By Michael Hurley, CBS Boston
BOSTON (CBS) — More so than any other sport, professional golf captivates the viewer in a way that makes the average Joe or Jane watch from the couch and say, “Hey, you know, on the right day, I could do that.” That’s always the feeling, despite the fact that, well, they can’t do that.
On Sunday, Brooks Koepka provided the latest reminder that he and the rest of his PGA brethren are nothing like we mere mortals who pay $100 every weekend for the distinct honor of hacking up a nice course and ruining an otherwise delightful Saturday.
It came on his tee shot at the nine hole at Harbour Town Golf Links, a driveable par 4 at 330 yards. If you were watching on the TV broadcast, you might have missed it, as it aired live during a split-screen with commercials. When the commercial break ended, there was Koepka essentially tapping in for eagle.
That might have led a number of viewers to smash that rewind button on the DVR to fortunately watch this shot in all of its beauty:
Before play was suspended, @BKoepka was playing par 4s like par 3s.
— PGA TOUR (@PGATOUR) June 21, 2020
Brooks didn’t show much emotion on the hole, but during the weather break that came shortly thereafter, he showed via retweet that he felt pretty good about that one.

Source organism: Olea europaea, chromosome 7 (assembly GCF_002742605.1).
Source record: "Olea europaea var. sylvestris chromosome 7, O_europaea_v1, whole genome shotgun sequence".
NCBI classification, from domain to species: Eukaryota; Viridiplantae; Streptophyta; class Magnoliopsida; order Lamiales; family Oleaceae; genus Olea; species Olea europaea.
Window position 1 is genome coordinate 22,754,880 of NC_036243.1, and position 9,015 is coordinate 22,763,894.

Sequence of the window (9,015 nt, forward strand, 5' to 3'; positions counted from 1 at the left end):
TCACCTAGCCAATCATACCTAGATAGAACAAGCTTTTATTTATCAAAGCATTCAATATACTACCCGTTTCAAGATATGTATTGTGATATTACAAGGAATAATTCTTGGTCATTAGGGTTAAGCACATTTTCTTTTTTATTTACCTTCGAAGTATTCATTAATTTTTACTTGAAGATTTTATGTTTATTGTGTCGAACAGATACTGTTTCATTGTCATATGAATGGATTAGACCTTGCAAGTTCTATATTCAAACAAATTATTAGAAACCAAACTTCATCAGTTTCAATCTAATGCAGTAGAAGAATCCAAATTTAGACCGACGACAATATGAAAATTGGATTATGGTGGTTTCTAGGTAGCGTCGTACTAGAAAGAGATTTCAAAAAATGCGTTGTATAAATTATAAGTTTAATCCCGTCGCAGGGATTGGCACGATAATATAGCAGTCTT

Fascinating stuff out there… https://t.co/mjxuDUEtax
— Brooks Koepka (@BKoepka) June 21, 2020
It’s not so much the power of the shot, as a player of Koepka’s stature and driving ability can pull off a 330-yard drive when needed or wanted. It’s really the absurd accuracy shown by taking aim at the flagstick and nearly acing a 330-yard shot and making it look kind of easy that really drives home the point that these people live on another plane of golf existence than the rest of us.
(It’s worth noting, though, that Bryson DeChambeau — who leads the PGA Tour in driving distance — attempted to drive the green on the ninth on Sunday but came up a good 15 yards short.)
That was Koepka’s second eagle of the front nine on Sunday, and it kicked off a run of eagle-birdie-birdie. Alas, his 6-under final round was only enough for him to finish seventh in the tournament at 18-under. Nevertheless, it was the type of shot that simultaneously makes you want to rush out to the course and try to emulate it but also makes you want to throw your clubs into a water hazard and never play again.